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Oct 232008
 

By Harriet Blake

The World Wildlife Fund (WWF) issued a report earlier this week stating that global warming is increasing at an even faster pace than the Intergovernmental Panel on Climate Change (IPCC) forecast in 2007. The report, “Climate Change: Faster, Stronger, Sooner,” was pegged to the Oct. 20 Luxembourg meeting of the European Union’s Environment Ministers.

Despite concerns about the global financial crisis, the ministers have chosen to stick with their environmental improvement plan – to reduce greenhouse gases 20 percent below 1990 levels by 2020. The WWF would like to see that increased to 30 percent for the EU.

According to the WWF’s scientific data, there were six key findings:

1. The Arctic Ocean is losing sea ice up to 30 years ahead of what the IPCC originally thought. Summer sea ice could disappear entirely between 2013 and 2040. This has not happened in more than a million years.

2. The rise of the global sea level could increase twofold from the IPCC’s estimate of .59 meter (about 23 inches) by the end of the century.

3. Forests and oceans, known as “natural carbon sinks,” are not absorbing CO2 from the atmosphere as quickly as they used to.

4. Because of rising temperatures, there’s been a decrease in food crops that equals about 40 million tons of grain per year.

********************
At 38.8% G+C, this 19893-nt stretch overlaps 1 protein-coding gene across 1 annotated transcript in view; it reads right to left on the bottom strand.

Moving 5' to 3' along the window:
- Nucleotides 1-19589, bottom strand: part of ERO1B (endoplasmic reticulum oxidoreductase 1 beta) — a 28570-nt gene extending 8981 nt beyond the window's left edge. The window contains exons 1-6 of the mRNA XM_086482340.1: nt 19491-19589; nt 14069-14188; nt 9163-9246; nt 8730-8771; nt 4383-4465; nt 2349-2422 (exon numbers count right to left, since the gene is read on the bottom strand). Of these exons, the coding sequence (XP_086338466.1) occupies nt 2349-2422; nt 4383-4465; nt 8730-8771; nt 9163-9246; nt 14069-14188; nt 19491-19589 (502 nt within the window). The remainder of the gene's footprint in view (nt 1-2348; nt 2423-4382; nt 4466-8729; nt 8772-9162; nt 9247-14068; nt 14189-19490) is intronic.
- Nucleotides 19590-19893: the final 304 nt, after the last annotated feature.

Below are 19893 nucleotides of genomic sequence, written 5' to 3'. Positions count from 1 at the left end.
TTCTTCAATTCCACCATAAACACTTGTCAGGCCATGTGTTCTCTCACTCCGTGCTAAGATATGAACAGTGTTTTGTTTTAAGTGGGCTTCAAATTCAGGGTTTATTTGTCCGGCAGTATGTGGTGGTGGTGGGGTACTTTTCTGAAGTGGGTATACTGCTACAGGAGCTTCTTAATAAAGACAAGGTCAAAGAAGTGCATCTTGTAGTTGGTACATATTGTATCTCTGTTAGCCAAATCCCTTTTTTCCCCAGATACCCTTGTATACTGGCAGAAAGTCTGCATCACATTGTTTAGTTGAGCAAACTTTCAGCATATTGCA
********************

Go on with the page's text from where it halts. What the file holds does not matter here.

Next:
5. The marine ecosystems in the North and Baltic seas also are being affected by the warmest temperatures ever recorded.

6. Cyclones in the United Kingdom are increasing in number and in intensity, which will in turn increase the wind speeds and storm-related losses over Central and Western Europe.

Richard Moss, vice president for the WWF’s Climate Change division and a member of the IPCC, said the report indicates to all that the world must act now.

“That means individuals in their own lives need to get involved, at home and by expressing their alarm. They need to get in touch with their local politicians,” Dr. Moss said. “Businesses need to get on board, too. We are seeing action at the state and local levels.”

The promise of a new administration offers hope, he says. “At least we won’t have the climate debate anymore since both candidates realize that global warming is human-induced. The candidates are moving in the right direction. And the science pointed out in this report should help.”

What about both candidates’ seeming concessions to off-shore drilling?

“Seeing the American public invest more finances to energy resources like oil is unfortunate,” says Dr. Moss. “It’s sad to see that happen. Our off-shore areas shouldn’t be destroyed.”

On the WWF website, the author of the report, climate scientist Dr. Tina Tin, says, “Climate change, is a major challenge to the future of mankind and the environment, and this sobering overview highlights just how critical it is that EU Environment Ministers discussing the EU legislations against climate change today commit to a strong climate and energy package, in order to ensure a low carbon future.”

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